Action (US); 1999; Rated R; 82 Minutes
Jean-Claude Van Damme: Luc Deveraux
Michael Jai White: S.E.T.H.
Heidi Schanz: Erin
Xander Berkeley: Dylan Cotner
Justin Lazard: Cpt. Blackburn
Produced by Craig
Baumgarten, Daniel Melnick, Adam Merims, Richard G. Murphy,
Michael I. Rachmil, Allen Shapiro, Bennett R. Specter and
Jean-Claude Van Damme; Directed by Mic Rodgers; Screenwritten
by William Malone and John Fasano
by DAVID KEYES
have a confession to make, and I fear it is one that will
haunt me for years to come. First you must understand this:
film critics have big egos, undoubtedly because they are
sure they're always right. And that's understandable, too,
if you think about it for awhile. After all, unless a critic
feels all of his opinions are justifiable, no readers can
take him or her seriously, and would not trust the recommendations.
But what happens when one feels he has made a mistake? Can
he make this proclamation to his readers? More importantly,
can he even admit to himself that he was wrong?
stood by every one of my opinions, no matter how highly
they were challenged. In addition, I have never once walked
out of a film. I've sat and watched every last second unfold,
no matter how displeasing they got. I saw "Meet The Deedles"
without aspirin, "Krippendorf's Tribe" without covering
my eyes, "Bulworth" without shedding tears, "Patch Adams"
without inducing vomit, and "Let's Talk About Sex" without
screaming obscenities. I have even sat through some of the
most nefarious films ever made on more than one occasion,
either because I was forced to do so, or was looking for
some shred of redeeming value I might have missed somewhere
along the lines. That's because I have high tolerance for
cinematic stupidity. You have to if you expect to survive
critiquing movies. Says so in the rules.
alas, every critic, at some point in their life, must be
confronted with the question--is there a film so bad out
there that it cannot be sat through on the first occasion?
Can you find it in yourself to admit you were wrong in seeing
it in the first place? A couple of weeks ago, I was met
at the crossroads with this agonizing skepticism. "Universal
Soldier: The Return" is the first movie I have ever seen
that has encouraged me to walk out free of guilt: a generic
film so rehashed from moronic material and stupid, low-quality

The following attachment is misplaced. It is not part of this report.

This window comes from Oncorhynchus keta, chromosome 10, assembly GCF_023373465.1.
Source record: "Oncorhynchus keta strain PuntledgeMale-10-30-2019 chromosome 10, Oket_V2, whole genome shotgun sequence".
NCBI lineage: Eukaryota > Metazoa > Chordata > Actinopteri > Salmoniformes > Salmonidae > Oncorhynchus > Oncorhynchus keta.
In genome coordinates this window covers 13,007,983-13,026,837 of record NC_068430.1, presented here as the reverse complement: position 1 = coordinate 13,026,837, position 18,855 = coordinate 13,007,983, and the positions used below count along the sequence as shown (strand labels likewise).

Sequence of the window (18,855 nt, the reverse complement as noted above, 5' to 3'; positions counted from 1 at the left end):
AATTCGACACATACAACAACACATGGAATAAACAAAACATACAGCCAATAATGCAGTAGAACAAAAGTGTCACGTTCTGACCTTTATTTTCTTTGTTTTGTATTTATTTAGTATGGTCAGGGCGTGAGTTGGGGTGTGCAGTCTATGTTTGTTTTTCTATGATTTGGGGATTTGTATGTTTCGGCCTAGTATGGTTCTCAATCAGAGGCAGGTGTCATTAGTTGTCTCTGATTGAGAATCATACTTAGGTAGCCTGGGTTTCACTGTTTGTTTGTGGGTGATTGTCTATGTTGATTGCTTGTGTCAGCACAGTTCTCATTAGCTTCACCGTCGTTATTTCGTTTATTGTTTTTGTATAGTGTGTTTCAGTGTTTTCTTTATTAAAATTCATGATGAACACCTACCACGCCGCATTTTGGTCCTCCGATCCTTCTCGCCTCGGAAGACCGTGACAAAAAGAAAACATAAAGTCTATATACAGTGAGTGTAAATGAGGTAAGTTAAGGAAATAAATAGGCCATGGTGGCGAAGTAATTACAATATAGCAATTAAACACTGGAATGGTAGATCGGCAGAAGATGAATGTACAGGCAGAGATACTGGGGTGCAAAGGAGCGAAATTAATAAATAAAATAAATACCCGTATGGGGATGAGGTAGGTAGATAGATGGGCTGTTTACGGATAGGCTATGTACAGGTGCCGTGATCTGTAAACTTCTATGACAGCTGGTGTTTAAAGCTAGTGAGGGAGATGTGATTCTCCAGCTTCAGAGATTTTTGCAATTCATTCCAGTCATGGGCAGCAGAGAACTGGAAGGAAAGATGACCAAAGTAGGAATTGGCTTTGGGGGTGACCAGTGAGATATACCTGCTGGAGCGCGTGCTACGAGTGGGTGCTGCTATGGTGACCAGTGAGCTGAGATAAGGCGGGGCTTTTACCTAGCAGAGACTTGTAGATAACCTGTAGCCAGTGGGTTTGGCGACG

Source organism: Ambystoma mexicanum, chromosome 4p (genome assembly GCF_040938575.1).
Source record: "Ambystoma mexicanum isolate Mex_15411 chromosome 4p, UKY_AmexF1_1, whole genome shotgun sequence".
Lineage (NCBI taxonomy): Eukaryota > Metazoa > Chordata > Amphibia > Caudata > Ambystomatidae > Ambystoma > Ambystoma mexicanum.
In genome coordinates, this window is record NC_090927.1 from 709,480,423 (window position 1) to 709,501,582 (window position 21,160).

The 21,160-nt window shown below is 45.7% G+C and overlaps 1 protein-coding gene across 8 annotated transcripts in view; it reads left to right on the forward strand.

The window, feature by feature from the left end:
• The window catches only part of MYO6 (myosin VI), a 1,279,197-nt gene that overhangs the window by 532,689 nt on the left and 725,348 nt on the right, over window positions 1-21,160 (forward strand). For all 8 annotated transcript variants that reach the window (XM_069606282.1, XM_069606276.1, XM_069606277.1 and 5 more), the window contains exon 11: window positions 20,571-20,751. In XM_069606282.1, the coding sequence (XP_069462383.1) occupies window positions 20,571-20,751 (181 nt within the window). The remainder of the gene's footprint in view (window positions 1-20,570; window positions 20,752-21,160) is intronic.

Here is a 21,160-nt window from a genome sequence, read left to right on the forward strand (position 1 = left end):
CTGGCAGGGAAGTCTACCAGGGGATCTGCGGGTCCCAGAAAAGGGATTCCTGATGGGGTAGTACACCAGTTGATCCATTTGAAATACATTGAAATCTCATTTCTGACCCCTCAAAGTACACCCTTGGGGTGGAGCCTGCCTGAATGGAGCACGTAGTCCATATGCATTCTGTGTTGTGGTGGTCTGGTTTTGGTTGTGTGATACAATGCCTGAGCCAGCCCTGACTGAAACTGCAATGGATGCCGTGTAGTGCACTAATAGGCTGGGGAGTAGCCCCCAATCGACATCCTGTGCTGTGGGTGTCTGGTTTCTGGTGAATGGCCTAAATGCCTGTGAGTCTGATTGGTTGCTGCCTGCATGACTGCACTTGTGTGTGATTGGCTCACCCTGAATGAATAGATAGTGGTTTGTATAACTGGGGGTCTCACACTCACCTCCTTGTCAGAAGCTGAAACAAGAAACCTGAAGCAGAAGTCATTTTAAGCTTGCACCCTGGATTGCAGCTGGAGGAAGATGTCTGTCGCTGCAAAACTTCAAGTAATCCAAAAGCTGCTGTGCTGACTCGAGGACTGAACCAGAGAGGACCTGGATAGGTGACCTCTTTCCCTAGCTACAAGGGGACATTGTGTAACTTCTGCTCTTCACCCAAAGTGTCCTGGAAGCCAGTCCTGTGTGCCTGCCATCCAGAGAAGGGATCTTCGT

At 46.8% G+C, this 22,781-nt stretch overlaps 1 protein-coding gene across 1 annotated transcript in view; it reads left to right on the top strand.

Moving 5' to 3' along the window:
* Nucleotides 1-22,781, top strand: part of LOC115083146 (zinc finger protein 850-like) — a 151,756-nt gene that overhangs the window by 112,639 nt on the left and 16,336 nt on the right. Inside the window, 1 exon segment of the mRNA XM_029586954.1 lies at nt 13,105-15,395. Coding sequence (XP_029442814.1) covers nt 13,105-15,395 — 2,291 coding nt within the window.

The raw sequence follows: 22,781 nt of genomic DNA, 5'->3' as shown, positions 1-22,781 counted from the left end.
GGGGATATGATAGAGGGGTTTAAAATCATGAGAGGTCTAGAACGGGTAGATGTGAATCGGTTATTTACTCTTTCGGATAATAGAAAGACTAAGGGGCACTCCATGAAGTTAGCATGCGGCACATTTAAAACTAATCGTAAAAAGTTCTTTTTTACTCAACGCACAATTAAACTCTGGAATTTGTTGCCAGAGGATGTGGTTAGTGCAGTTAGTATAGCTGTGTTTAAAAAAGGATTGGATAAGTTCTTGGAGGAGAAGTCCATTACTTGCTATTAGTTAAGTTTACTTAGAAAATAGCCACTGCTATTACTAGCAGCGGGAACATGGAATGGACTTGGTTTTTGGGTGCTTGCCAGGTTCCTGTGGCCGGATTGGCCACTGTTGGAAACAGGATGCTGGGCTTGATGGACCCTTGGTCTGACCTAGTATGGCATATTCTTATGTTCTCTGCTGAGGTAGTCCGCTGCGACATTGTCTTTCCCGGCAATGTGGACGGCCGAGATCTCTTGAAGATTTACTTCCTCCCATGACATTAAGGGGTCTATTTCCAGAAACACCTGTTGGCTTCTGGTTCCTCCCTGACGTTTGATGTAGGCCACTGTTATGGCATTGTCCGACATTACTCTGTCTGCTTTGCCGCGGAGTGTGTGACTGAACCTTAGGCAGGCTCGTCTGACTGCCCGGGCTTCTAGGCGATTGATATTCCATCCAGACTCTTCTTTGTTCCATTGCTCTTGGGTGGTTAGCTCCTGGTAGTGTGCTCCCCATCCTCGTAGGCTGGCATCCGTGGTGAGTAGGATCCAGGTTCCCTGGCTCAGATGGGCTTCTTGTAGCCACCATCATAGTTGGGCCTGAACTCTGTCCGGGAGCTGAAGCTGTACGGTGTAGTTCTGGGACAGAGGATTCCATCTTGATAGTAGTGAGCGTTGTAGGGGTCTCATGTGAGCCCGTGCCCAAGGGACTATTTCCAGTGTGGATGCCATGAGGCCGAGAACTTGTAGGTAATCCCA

direction that it is perhaps the most appalling piece of
work ever to hit theaters screens--maybe even worse than
typical direct-to-video material.
movie is consumed by repeating formulas, illogical twists,
depthless action sequences and artificial character roles.
Seeing them unfold was like living a nightmare. Questions
raced through my head: what am I even doing here? Should
I finish it? Am I to forever be damned by this almost unsavable
caricature? I stepped out shortly afterwards, still pondering
the possibilities, or the results, that could have come
in the last half of the picture. I was amazed at the fact
that a film managed to influence my decision to leave. It
has never happened before. But I do not doubt for an instance
that the footage I missed was just as bad. Everything about
it is likely some of the most ill-conceived material that
has ever been seen by human eyes. It may just very well
be the worst film ever made. To think that some living soul
on this earth thought that it deserved to be played on reputable
movie screens is disturbing.
gets me all riled up is not even the fact that I wasted
my time with this travesty. It is the fact that the film
has supporters--some of which I have reasonably trusted
over the years. By that, I mean critics, and not just Online
ones. A simple disagreement is exemplified as follows: with
"Universal Soldier: The Return," I feel that a viewer's
valuable time will be squandered. One critic believes "it
is solid B-Movie entertainment, and therefore deserves to
be seen." Another critic argues, "it's only 82 minutes long.
How are people going to waste time with that many minutes?"
let's analyze this situation a little more closely. The
movie is 82 minutes. Say that 8,000 people see the picture
its opening weekend. Multiply those numbers. Doesn't look
so pleasing, now does it? The result is a vast throwaway
of personal, and potentially valuable, time. In that period,
we could have found cures for diseases, saw more important
movies, or even went out and got jobs to pay for the money
we had already lost on films like "The Sixth Sense" and
"Detroit Rock City."
descriptions, character discussions, and simple criticisms
are redundant here. I cannot review the film because of
the circumstances. But nonetheless, what I'm asking here
is not so much a recommendation as it is a desperate request.
Please, even if it means offsetting a planned schedule,
do not see this movie. It could be the biggest mistake of
your life. I should know: I made it.
1999, David Keyes, Cinemaphile.org.
Please e-mail the author here
if the above review contains any spelling or grammar mistakes.